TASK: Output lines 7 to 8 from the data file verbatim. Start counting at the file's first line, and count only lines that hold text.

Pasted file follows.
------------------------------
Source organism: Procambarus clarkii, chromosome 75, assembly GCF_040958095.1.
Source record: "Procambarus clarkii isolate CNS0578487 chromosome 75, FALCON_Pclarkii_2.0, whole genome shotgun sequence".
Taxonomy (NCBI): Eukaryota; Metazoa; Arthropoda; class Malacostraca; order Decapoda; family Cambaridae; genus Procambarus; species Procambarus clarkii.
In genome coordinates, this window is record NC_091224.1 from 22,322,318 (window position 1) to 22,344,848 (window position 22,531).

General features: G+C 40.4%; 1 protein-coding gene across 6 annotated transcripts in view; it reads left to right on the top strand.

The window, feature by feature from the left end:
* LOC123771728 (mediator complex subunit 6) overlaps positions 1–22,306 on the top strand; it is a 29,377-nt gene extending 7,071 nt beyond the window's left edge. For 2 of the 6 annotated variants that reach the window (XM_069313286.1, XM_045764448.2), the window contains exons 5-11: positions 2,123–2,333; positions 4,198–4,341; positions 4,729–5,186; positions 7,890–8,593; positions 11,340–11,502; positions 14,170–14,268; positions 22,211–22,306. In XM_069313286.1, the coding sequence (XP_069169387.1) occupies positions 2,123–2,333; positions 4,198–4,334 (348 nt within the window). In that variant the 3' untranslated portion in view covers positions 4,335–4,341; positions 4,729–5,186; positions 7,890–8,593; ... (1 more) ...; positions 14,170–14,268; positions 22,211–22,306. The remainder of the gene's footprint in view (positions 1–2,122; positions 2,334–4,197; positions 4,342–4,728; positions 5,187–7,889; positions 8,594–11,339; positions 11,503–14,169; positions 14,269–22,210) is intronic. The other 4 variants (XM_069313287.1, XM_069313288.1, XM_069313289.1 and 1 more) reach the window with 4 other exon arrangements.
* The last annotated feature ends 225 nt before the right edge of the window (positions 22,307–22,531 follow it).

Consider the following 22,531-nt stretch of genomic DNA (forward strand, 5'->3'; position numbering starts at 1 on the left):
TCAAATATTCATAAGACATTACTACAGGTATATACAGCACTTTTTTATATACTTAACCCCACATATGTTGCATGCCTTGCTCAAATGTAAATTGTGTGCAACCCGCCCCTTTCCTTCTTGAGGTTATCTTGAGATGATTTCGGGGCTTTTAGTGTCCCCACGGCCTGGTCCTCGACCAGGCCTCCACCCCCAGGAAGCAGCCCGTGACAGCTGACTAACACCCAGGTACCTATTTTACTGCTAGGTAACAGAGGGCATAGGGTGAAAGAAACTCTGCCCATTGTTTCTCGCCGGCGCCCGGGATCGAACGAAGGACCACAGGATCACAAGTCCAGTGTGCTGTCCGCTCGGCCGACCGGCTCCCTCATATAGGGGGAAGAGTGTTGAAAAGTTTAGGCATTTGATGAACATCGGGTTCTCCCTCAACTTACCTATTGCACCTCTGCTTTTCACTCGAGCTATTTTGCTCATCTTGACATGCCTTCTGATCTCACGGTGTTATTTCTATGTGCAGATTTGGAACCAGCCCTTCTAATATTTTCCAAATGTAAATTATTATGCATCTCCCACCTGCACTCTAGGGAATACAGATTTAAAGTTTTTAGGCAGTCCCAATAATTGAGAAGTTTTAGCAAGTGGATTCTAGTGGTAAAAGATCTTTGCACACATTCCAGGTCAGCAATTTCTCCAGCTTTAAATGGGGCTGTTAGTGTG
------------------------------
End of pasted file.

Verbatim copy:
* LOC123771728 (mediator complex subunit 6) overlaps positions 1–22,306 on the top strand; it is a 29,377-nt gene extending 7,071 nt beyond the window's left edge. For 2 of the 6 annotated variants that reach the window (XM_069313286.1, XM_045764448.2), the window contains exons 5-11: positions 2,123–2,333; positions 4,198–4,341; positions 4,729–5,186; positions 7,890–8,593; positions 11,340–11,502; positions 14,170–14,268; positions 22,211–22,306. In XM_069313286.1, the coding sequence (XP_069169387.1) occupies positions 2,123–2,333; positions 4,198–4,334 (348 nt within the window). In that variant the 3' untranslated portion in view covers positions 4,335–4,341; positions 4,729–5,186; positions 7,890–8,593; ... (1 more) ...; positions 14,170–14,268; positions 22,211–22,306. The remainder of the gene's footprint in view (positions 1–2,122; positions 2,334–4,197; positions 4,342–4,728; positions 5,187–7,889; positions 8,594–11,339; positions 11,503–14,169; positions 14,269–22,210) is intronic. The other 4 variants (XM_069313287.1, XM_069313288.1, XM_069313289.1 and 1 more) reach the window with 4 other exon arrangements.
* The last annotated feature ends 225 nt before the right edge of the window (positions 22,307–22,531 follow it).